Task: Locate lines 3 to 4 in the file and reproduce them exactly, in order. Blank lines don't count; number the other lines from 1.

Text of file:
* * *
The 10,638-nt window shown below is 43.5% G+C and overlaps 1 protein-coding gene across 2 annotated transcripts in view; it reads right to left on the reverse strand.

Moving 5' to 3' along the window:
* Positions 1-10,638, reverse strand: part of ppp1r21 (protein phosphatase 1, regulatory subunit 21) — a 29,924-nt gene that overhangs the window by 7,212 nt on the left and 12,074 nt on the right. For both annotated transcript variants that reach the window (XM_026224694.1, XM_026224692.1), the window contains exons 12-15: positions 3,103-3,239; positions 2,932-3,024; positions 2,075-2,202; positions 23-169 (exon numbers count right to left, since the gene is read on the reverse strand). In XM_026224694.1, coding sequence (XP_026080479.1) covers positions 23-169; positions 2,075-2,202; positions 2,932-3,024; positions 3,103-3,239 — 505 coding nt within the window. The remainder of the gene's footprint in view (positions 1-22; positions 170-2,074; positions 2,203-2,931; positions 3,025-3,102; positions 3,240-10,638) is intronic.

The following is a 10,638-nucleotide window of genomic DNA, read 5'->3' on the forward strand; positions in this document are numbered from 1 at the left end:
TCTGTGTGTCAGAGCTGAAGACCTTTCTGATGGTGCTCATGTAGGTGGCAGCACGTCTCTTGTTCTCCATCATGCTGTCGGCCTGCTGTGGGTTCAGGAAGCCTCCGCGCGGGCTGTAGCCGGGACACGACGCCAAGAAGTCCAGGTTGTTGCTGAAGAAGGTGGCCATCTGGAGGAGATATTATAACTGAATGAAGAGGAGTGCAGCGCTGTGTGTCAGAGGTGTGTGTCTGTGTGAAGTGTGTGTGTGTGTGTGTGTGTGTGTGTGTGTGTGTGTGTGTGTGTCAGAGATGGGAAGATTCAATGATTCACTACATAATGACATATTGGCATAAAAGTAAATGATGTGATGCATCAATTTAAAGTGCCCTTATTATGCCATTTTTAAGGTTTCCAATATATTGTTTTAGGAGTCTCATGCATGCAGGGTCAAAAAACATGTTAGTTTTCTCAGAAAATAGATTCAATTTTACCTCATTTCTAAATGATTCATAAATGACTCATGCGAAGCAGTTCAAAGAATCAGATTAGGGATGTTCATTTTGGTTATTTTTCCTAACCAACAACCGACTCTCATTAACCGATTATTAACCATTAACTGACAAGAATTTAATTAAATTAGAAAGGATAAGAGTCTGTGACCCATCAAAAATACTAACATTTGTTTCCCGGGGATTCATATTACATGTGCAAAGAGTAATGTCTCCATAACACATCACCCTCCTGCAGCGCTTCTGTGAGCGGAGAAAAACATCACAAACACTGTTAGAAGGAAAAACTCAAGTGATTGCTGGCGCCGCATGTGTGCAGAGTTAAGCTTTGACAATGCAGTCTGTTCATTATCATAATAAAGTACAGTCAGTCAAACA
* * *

* Positions 1-10,638, reverse strand: part of ppp1r21 (protein phosphatase 1, regulatory subunit 21) — a 29,924-nt gene that overhangs the window by 7,212 nt on the left and 12,074 nt on the right. For both annotated transcript variants that reach the window (XM_026224694.1, XM_026224692.1), the window contains exons 12-15: positions 3,103-3,239; positions 2,932-3,024; positions 2,075-2,202; positions 23-169 (exon numbers count right to left, since the gene is read on the reverse strand). In XM_026224694.1, coding sequence (XP_026080479.1) covers positions 23-169; positions 2,075-2,202; positions 2,932-3,024; positions 3,103-3,239 — 505 coding nt within the window. The remainder of the gene's footprint in view (positions 1-22; positions 170-2,074; positions 2,203-2,931; positions 3,025-3,102; positions 3,240-10,638) is intronic.

The following is a 10,638-nucleotide window of genomic DNA, read 5'->3' on the forward strand; positions in this document are numbered from 1 at the left end: